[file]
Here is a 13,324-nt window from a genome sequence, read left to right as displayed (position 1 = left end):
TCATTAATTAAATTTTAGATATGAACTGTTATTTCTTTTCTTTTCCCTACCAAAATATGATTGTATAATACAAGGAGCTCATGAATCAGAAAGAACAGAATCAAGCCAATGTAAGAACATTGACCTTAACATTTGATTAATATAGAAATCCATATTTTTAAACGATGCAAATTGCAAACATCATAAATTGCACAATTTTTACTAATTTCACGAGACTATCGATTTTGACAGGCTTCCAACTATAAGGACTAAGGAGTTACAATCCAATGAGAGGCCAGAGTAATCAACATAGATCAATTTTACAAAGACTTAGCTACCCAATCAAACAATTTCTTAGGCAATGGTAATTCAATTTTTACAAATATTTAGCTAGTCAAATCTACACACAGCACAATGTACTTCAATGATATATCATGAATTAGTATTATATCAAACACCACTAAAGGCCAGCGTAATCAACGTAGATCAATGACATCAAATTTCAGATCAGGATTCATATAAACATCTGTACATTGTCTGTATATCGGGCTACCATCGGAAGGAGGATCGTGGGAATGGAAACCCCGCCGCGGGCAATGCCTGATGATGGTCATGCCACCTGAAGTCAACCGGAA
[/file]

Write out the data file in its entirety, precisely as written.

Here is a 13,324-nt window from a genome sequence, read left to right as displayed (position 1 = left end):
TCATTAATTAAATTTTAGATATGAACTGTTATTTCTTTTCTTTTCCCTACCAAAATATGATTGTATAATACAAGGAGCTCATGAATCAGAAAGAACAGAATCAAGCCAATGTAAGAACATTGACCTTAACATTTGATTAATATAGAAATCCATATTTTTAAACGATGCAAATTGCAAACATCATAAATTGCACAATTTTTACTAATTTCACGAGACTATCGATTTTGACAGGCTTCCAACTATAAGGACTAAGGAGTTACAATCCAATGAGAGGCCAGAGTAATCAACATAGATCAATTTTACAAAGACTTAGCTACCCAATCAAACAATTTCTTAGGCAATGGTAATTCAATTTTTACAAATATTTAGCTAGTCAAATCTACACACAGCACAATGTACTTCAATGATATATCATGAATTAGTATTATATCAAACACCACTAAAGGCCAGCGTAATCAACGTAGATCAATGACATCAAATTTCAGATCAGGATTCATATAAACATCTGTACATTGTCTGTATATCGGGCTACCATCGGAAGGAGGATCGTGGGAATGGAAACCCCGCCGCGGGCAATGCCTGATGATGGTCATGCCACCTGAAGTCAACCGGAA